Liberal education focuses on training the individual to use their own mind rather than simply regurgitating facts and specific methods as might be necessary in more technical fields. “This distinction goes back to Aristotle, who speaks of liberal, that is to say, free learning as being done for its own sake and not as a means to an end” (Brann, 2000). Rather than a rehashing of established facts and figures, a liberal education works to develop human understanding one person at a time. William Cronon (1998) identifies the liberally educated person as having numerous characteristics that can only be acquired by the kind of thoughtful dialogue and exploration this type of study can produce. According to Cronon, liberally educated people “Listen and they hear … they read and they understand … they can talk with anyone … they can write clearly and persuasively and movingly … they can solve a wide variety of puzzles and problems … they respect rigor not so much for its own sake but as a way of seeking truth … they practice humility, tolerance and self-criticism … they understand how to get things done in the world … they nurture and empower the people around them” and they make connections between these things.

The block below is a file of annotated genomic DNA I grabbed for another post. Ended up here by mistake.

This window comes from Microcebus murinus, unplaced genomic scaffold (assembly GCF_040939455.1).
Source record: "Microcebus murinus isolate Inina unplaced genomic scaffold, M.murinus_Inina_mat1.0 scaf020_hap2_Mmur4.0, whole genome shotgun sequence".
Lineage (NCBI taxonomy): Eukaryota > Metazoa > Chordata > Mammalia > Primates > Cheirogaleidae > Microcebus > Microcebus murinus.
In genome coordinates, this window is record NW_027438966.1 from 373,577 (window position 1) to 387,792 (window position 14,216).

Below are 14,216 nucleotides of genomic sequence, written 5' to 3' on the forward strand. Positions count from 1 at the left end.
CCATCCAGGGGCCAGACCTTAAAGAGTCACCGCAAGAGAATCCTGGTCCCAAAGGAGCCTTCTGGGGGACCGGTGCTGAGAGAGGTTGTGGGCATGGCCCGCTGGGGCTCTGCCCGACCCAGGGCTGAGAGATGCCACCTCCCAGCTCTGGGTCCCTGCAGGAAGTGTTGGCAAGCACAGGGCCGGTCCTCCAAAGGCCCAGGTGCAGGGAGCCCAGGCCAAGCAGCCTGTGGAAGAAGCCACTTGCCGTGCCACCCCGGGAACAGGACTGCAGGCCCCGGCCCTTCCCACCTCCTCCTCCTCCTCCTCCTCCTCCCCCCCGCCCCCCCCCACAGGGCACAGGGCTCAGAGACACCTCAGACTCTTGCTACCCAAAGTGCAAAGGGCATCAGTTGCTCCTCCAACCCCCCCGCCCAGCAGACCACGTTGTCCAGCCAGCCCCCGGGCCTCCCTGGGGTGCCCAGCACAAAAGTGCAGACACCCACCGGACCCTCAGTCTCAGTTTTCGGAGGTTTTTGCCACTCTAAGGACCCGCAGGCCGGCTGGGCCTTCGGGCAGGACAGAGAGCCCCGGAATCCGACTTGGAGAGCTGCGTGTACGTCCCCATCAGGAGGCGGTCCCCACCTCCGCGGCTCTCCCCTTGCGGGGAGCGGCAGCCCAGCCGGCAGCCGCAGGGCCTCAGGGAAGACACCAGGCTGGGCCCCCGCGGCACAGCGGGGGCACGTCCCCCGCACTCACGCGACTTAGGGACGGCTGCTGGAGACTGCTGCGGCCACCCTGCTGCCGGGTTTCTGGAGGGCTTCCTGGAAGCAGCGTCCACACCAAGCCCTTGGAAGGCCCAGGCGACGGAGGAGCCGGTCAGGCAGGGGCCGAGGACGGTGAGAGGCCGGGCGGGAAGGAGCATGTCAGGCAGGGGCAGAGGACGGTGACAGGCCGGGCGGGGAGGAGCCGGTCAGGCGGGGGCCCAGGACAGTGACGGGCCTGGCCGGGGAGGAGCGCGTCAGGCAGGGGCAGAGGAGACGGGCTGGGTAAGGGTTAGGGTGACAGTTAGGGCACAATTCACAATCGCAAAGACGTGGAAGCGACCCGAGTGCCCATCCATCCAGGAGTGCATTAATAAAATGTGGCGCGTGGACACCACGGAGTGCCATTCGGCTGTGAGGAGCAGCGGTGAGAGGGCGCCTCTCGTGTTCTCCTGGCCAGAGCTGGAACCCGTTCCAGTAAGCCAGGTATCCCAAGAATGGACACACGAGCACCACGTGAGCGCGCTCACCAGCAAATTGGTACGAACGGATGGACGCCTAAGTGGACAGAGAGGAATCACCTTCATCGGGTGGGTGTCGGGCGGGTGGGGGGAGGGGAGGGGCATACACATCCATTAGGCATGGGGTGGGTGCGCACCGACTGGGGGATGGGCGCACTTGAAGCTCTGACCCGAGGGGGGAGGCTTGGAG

The subjects that are learned through a liberal education are thus not as clearly defined as those offered in more vocational fields. “While students should certainly learn some of the fundamental arts of inquiry such as logic and linguistics in the broadest sense as well as a lot of mathematics and experimental science, … [these years should be used] for learning to be a human being” (Brann, 2000). Daniel Sullivan (2007) indicates that the subjects in which a liberal education might be pursued can lead to a wide variety of careers. These include the diplomat, the physician, the parents, the lawyers, the novelists, the manufacturers